Dairy cows need a lot of water to maintain such a high volume of milk production. It’s the first thing they go to after each milking to replenish their supply. They drink it, they bathe in it, they backstroke in it, (not really) and sometimes, they get stuck in it…. especially during a drought when the pond begins to dry up.
This is a prime example of a cow getting stuck in a dry pond. Only this isn’t a cow in milk, it’s a heifer. And she’s in unfamiliar territory because she got out of her pasture and happened into the milking cows’ pasture. Unfortunately for her, all of the milk cows were up at the dairy barn and nobody told her that the ground she was walking on was actually a dried up pond bed… well, almost all dry. All but this part. And boy did she sink.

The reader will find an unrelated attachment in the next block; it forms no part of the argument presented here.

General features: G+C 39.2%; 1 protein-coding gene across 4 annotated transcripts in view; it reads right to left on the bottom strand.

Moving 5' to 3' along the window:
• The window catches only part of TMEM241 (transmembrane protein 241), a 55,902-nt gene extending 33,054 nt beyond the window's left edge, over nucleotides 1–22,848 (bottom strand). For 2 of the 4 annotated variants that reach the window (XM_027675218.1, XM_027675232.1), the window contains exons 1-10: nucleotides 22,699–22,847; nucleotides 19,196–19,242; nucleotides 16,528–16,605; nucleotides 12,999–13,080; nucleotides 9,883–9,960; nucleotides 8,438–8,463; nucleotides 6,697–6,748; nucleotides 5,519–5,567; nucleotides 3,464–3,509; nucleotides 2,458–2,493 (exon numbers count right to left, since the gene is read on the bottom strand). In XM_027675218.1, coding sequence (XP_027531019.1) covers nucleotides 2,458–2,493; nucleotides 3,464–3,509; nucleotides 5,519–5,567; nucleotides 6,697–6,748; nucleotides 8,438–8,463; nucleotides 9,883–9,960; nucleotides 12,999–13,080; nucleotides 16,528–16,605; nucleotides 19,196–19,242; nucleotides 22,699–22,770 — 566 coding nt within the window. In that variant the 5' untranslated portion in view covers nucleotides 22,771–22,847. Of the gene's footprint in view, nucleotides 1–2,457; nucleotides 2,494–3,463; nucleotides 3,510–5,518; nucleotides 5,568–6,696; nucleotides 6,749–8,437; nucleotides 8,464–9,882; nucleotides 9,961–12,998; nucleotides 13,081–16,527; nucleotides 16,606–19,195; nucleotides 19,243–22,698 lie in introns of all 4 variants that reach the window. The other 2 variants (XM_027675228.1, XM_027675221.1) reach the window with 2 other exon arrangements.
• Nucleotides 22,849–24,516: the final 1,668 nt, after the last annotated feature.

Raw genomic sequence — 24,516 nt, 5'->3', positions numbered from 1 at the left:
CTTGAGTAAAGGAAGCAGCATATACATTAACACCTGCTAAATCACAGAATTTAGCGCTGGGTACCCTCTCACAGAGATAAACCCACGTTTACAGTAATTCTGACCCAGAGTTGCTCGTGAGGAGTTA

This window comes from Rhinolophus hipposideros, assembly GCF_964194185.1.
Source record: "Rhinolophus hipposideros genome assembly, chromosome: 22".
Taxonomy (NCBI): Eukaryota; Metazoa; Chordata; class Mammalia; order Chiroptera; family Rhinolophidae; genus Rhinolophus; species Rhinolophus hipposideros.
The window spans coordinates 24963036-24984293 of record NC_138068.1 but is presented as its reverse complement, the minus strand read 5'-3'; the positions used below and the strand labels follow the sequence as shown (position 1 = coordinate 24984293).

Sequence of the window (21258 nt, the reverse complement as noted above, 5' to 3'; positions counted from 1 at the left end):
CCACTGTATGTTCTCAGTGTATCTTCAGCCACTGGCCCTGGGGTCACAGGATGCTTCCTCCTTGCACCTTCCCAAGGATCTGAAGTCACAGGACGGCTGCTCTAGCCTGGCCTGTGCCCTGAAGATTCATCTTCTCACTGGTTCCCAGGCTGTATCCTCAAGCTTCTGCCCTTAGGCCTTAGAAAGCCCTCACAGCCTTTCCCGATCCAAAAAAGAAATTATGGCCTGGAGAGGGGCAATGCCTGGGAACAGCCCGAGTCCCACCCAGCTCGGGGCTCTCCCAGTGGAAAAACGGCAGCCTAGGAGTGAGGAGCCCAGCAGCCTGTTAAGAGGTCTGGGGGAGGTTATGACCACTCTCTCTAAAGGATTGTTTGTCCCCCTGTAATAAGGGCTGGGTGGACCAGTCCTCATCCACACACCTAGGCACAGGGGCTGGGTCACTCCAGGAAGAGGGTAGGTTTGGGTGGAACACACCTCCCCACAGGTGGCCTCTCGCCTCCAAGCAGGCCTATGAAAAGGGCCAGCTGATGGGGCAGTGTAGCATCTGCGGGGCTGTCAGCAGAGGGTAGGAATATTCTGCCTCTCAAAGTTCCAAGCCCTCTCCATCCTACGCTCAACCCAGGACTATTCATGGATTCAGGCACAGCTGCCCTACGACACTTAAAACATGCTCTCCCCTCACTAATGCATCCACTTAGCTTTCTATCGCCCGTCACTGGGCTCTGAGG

If she were stuck there for very long, she would likely wear herself to exhaustion trying to free her submerged limbs and subsequently be down for some time. Luckily, she was spotted before fatigue set in. But being spotted and being rescued are two different matters. This job was going to require some heavy-duty horse power, a ready and able operator and a good hip lifter. Once the necessary supplies were in place, it took no time to free this young heifer. Had it been a larger cow, it may have been a more tedious operation.
Like with this cow. But this cow got stuck because she was still recovering from a bout of weakness only a few days before. And she had just recently been transferred to the north wing. Pasture that is. And while there is typically a warm and friendly welcoming committee in the north wing, her welcome was cut short by feeding time and she was not given the royal tour where she would learn the proper access area of the north wing pond.
A good soaking rain would be really nice.